Published: May 29, 2007
Nan Gurley’s Americana at Sturbridge fills the exhibition hall of the Sturbridge Host Hotel and Conference Center as the only indoor show held during Brimfield week. A one-day show that ran Thursday, May 10, 2007, this event had crowds come for the early American country design furniture and early household accessories. Started five years ago as an alternative to the outdoor venues of Brimfield’s 20-plus shows, this show and sale has been a popular opportunity for the dealers to reach their audience without the fear of heat or cold, rain or wind; a sale where the buyers’ concentration can be unbroken, focusing just on the antiques.
Nan, with help from her husband Peter Mavris and son Joshua, brought together about 50 dealers who specialize in early primitive furniture, home tools, implements and accessories. Kenneth Reid, a dealer from Andover, N.H., found a special table made at the utopian community of Zoar, Ohio. The leaves folded up above the table surface and there was a large board on one end, much like a sink’s backsplash; the base was unusually stout, and there was an overhang of the center section. Reid said the table would be covered in sheared wool, the sides turned up and the wool squeezed into a bale form. He assumed the wrap was laid on the table first, thus protecting the wool from loss during shipping of what would have then been uniform-sized bales of wool. Priced at $1,250, the unique table was sold at the show.
Another unusual collection was the hornbeams brought by Mary deBuhr. Hornbeams were Native American implements †deep buckets used to store grains and other normally dry goods, protecting them from loss to water, vermin and the like. The name comes from a variety of tree, the hornbeam, known in some parts of America as ironwood, which is a variety of beech tree. The smooth bark was removed from a log section and the center hollowed out by burning and chopping until it was a large diameter pipelike object, leaving only a bottom or replacing the bottom with a carved piece of wood, making it able to stand upright. The Downer’s Grove, Ill., dealer had three on display, with the largest more than 3 feet tall and a foot in diameter; prices ranged from $475 to $650.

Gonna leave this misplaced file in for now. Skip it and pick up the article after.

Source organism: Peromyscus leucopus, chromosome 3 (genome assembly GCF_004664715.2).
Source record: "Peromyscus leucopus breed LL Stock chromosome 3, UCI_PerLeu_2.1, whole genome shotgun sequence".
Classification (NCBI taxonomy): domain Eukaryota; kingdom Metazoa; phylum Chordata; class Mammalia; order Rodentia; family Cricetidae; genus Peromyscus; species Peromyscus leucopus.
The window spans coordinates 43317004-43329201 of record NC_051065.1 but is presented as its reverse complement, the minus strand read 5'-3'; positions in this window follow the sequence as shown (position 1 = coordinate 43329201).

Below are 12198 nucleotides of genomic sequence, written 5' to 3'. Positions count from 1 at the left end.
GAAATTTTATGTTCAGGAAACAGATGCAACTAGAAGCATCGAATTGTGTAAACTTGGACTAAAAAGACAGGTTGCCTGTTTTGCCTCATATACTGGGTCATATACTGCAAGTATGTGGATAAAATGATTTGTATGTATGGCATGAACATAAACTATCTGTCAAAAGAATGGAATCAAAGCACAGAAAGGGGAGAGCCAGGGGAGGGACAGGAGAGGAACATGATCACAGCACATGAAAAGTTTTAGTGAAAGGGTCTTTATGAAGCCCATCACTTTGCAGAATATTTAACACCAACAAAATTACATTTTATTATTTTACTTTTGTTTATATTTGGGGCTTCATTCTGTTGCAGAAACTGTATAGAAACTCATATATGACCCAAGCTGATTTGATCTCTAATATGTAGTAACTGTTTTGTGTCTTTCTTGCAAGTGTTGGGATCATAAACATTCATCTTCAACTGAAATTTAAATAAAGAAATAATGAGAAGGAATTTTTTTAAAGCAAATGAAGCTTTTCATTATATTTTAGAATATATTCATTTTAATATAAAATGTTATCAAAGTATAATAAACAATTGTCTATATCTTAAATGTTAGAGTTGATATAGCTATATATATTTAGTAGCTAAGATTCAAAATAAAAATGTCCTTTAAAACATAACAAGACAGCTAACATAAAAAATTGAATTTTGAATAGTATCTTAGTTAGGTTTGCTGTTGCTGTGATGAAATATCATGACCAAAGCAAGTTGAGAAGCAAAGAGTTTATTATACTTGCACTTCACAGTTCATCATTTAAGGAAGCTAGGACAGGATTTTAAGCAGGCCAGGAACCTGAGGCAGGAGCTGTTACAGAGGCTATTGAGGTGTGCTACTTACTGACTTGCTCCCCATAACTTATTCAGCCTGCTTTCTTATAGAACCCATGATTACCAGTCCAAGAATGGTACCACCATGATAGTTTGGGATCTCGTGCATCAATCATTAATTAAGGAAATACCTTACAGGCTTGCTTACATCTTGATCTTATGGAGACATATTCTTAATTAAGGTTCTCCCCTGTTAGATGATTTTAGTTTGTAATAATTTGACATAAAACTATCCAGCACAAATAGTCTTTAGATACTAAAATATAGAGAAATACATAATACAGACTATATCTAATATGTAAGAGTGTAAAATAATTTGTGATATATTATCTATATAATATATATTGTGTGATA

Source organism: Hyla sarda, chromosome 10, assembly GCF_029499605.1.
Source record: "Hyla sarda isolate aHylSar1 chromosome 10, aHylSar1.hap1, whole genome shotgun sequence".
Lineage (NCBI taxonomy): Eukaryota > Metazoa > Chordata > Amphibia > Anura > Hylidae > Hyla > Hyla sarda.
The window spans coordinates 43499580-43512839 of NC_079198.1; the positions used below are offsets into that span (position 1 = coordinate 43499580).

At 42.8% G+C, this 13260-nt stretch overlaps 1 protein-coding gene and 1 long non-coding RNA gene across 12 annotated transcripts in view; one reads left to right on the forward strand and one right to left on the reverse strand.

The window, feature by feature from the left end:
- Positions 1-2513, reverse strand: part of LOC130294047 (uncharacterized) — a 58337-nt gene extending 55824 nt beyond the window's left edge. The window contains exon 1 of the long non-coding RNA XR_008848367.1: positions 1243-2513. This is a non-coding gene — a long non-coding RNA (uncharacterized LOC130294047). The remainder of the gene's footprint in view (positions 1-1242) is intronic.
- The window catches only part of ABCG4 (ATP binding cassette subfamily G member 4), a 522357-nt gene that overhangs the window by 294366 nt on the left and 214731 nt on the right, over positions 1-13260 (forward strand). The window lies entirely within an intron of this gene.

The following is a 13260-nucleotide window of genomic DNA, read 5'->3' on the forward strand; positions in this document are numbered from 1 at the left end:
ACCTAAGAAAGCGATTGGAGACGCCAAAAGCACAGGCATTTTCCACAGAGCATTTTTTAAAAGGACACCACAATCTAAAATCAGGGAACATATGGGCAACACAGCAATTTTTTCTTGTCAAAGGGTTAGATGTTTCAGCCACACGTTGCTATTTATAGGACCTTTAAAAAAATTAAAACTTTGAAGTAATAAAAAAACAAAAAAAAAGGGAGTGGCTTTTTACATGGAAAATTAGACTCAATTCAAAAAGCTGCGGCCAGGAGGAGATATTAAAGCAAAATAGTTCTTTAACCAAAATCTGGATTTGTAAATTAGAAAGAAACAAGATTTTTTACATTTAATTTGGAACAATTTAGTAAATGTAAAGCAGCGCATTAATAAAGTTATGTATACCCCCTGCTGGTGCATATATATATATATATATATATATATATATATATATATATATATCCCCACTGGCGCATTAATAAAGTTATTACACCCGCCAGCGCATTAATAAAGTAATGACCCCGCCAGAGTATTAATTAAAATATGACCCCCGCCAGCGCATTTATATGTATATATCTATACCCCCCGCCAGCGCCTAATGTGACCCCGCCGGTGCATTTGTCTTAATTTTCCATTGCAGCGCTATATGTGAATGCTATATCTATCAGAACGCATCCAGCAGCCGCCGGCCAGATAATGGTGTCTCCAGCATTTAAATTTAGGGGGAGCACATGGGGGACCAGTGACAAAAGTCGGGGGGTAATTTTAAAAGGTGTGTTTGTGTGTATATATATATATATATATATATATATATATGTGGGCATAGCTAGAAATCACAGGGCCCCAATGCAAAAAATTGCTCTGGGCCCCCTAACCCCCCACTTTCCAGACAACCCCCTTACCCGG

The Cat Lady, from Bangor, Penn., is really Anne Bedics and she collects doll things. Most of her exhibit was focused on an extensive collection of Nineteenth Century doll clothing and some special apparatus needed or at least used to make the clothes. There was a doll dress form, and even a clothes tree, made the right size for the miniature wardrobe.
Hart’s Country Antiques from New Oxford, Penn., was offering a small wardrobe of very colorful doll clothing and so, too, was Pat Hatch. Hatch, set up with Kyle Hedrick from Harvard, Mass., was also selling some redware and early woodenware.
Pennywhistle is Penny Thomas’s business from Newark, Del. She had household and kitchen tools for the dolls; pasta rollers, rolling pins and other small scale tools were offered, along with a showcase filled with small, handcrafted articles from the Nineteenth Century.
Nan Gurley’s faithful dealers usually have a large amount of folk art and whimsies. Jewett-Berdan, Newcastle, Maine, dealers, had a most unusual piece. It was made from thin strips of slate, cut into uniform size †about 1 inch wide by 1 foot long †and mounted on a pedestal, so that they resembled a fan. Butch Berdan described it as a whimsy, but did not have a use for it other than as a one-of-a-kind conversation piece. Peter Mavris was exhibiting a polychrome sign with a peacock offering “Quality Supreme” at A. Levy’s in Calais, Maine.
Century House Antiques and Toys came from Alfred, N.Y., with a well decorated, painted, dome top trunk or blanket box priced at $3,100. The dealer also had two sheep pull toys for $2,100.
Traditional antiques offerings at the show came from many of the dealers. Maxine Craft, Sarasota. Fla., was offering an early American Hepplewhite drop leaf table, red milk painted base and pine top. Grantham 1763 House Antiques, Denton, Md., was selling a painted pine step back cupboard along with a primitive room setting. The Puchsteins’ American Heritage Antiques from El Jobean, Fla., had a blue milk painted cupboard with an unusual arrangement of drawers and doors.
According to Gurley, “The gate was the very best we’ve had since the first time five years ago. This was terrific because it gave our dealers very good sales overall.” She said the July date will be skipped because she will be running a new show at the Castle in the Clouds in Meredith, N.H., July 1, just a week before Brimfield. The next date for Americana in Sturbridge will be September 6.
For information, 207-625-3577.
5 Church Hill Road / Newtown, CT 06470
Mon - Fri / 8:00 am - 5:01 pm